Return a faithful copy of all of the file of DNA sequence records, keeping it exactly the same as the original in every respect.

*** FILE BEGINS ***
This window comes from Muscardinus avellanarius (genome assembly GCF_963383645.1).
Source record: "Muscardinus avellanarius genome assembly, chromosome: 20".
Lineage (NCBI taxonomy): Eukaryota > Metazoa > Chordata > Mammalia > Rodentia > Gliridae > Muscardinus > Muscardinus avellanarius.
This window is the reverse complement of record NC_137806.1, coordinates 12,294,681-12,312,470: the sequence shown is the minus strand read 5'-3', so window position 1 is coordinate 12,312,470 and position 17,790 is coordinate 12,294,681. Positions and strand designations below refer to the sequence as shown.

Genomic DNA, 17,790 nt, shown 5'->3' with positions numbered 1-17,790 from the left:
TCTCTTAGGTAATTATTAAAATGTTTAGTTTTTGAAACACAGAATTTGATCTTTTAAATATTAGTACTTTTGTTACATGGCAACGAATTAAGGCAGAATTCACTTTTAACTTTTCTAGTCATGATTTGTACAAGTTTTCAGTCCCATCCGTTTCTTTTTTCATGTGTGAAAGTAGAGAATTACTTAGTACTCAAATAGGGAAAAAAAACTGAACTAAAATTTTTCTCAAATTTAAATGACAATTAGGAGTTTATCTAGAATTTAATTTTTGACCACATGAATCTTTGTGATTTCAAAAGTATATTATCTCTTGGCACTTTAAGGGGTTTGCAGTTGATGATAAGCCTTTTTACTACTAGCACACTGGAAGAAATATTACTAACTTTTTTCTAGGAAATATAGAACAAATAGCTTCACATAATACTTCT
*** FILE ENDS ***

This window comes from Muscardinus avellanarius (genome assembly GCF_963383645.1).
Source record: "Muscardinus avellanarius genome assembly, chromosome: 20".
Lineage (NCBI taxonomy): Eukaryota > Metazoa > Chordata > Mammalia > Rodentia > Gliridae > Muscardinus > Muscardinus avellanarius.
This window is the reverse complement of record NC_137806.1, coordinates 12,294,681-12,312,470: the sequence shown is the minus strand read 5'-3', so window position 1 is coordinate 12,312,470 and position 17,790 is coordinate 12,294,681. Positions and strand designations below refer to the sequence as shown.

Genomic DNA, 17,790 nt, shown 5'->3' with positions numbered 1-17,790 from the left:
TCTCTTAGGTAATTATTAAAATGTTTAGTTTTTGAAACACAGAATTTGATCTTTTAAATATTAGTACTTTTGTTACATGGCAACGAATTAAGGCAGAATTCACTTTTAACTTTTCTAGTCATGATTTGTACAAGTTTTCAGTCCCATCCGTTTCTTTTTTCATGTGTGAAAGTAGAGAATTACTTAGTACTCAAATAGGGAAAAAAAACTGAACTAAAATTTTTCTCAAATTTAAATGACAATTAGGAGTTTATCTAGAATTTAATTTTTGACCACATGAATCTTTGTGATTTCAAAAGTATATTATCTCTTGGCACTTTAAGGGGTTTGCAGTTGATGATAAGCCTTTTTACTACTAGCACACTGGAAGAAATATTACTAACTTTTTTCTAGGAAATATAGAACAAATAGCTTCACATAATACTTCT